(defun valid-frequency? [key-set]
      (let [[key-set-frequency (frequency key-set)]]
        (if (and (>= key-set-frequency +min-freq+)
                 (<= key-set-frequency +max-freq+))
            True
            False)))

It's shorter, easier to understand, and more idiomatic Lisp. However, this code will not tolerate missing or empty entries like Python programmers have grown to expect. They could be in for a nasty surprise when calling it from Python.

At this point I should admit to having simplified the previous code. In reality, for a keyboard layout optimizer, you would not use constants for the frequency range. This was done in the interest of shortening the argument, which I still feel is overlong, but it seems some people were having trouble following it, so I decided to be very explicit, while trying to avoid extraneous complexity.

I have also written a program that manipulates a binary format for skeletal animations used by a 3-D game. I won't be posting any code, because it's long, and the relevant code is very simple to explain. The binary format stores some True/False and On/Off values. True and On are represented as 1, while False and Off are represented as 0, as in the vast majority of programming languages. Using Lisp bad semantics, instead of common bad semantics, makes (de)serializing these values more complex and error prone, because extra code will need to be written to map between the two.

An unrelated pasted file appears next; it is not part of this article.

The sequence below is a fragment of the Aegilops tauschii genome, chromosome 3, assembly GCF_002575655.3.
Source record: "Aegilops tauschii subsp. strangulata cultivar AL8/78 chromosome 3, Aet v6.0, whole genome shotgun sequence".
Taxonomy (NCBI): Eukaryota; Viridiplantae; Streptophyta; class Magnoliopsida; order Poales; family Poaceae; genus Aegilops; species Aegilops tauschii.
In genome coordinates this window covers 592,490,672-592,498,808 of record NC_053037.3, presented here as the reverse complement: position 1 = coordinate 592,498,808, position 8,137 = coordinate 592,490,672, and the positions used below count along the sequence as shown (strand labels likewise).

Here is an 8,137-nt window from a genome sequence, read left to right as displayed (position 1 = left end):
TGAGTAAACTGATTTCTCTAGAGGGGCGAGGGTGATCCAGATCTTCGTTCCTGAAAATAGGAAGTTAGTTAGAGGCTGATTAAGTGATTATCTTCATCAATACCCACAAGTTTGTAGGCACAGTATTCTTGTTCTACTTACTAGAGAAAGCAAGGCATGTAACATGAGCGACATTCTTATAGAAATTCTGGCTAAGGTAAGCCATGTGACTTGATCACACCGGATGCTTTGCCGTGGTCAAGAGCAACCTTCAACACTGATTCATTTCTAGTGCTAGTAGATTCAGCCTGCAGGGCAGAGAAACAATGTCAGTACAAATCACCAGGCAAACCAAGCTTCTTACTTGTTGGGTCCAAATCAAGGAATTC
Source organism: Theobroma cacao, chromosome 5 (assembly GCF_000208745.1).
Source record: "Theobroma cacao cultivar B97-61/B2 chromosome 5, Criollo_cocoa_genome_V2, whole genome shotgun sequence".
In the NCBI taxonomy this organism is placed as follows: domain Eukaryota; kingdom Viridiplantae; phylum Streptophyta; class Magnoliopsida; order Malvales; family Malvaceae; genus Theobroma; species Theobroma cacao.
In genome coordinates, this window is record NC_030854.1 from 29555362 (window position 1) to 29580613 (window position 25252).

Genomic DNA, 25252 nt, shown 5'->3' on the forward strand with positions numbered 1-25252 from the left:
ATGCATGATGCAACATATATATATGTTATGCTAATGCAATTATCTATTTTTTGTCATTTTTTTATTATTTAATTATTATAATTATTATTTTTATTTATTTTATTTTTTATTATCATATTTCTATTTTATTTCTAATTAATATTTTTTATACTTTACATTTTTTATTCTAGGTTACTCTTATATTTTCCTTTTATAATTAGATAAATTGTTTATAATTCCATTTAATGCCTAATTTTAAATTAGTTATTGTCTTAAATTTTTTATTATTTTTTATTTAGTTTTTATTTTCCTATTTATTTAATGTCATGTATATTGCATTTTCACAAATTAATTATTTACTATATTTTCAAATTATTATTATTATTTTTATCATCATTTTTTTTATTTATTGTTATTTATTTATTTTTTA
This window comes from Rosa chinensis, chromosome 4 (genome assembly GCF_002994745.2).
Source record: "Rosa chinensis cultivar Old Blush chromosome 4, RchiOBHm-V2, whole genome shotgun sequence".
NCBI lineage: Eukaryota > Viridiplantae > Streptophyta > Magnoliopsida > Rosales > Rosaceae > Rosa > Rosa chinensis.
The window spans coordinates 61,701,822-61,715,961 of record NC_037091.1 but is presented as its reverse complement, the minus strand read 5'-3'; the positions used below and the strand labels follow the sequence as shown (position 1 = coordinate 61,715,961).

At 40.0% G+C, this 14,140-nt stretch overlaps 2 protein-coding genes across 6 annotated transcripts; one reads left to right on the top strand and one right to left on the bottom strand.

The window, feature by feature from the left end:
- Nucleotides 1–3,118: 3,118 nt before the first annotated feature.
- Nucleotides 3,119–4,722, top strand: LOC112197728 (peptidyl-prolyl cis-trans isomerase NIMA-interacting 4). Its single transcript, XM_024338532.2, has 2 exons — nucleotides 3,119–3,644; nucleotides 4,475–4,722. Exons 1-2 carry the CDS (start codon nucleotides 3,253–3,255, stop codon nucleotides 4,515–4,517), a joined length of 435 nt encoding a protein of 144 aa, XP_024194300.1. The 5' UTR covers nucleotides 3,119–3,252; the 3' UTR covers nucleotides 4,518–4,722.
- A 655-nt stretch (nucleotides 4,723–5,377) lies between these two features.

Although I have not done it, Python can call procedures in C. This is necessary at some level to be able to interact with the outside world, since all popular operating systems are written in C. C considers true to be 1 (or at least that's what the TRUE constant is, but technically any non-zero integer will work) and false to be 0. If Hy adopts bad Lisp semantics interfacing with C will become more error prone and complex, because extra code will need to be written everywhere booleans are passed.

Those are the examples I can think of where adopting bad Lisp semantics instead of bad Python semantics could create bugs. I'm sure there are more. What they have in common is interoperability with the rest of the world, which isn't written in Lisp.

Although Lisp fans may be bitter about it, it's important to recognize the reality that Lisp is not a popular programming language. Every programming language popularity index that I'm aware of show it, in any form (Common Lisp, Scheme, Clojure...), as accounting for less than 1% of usage.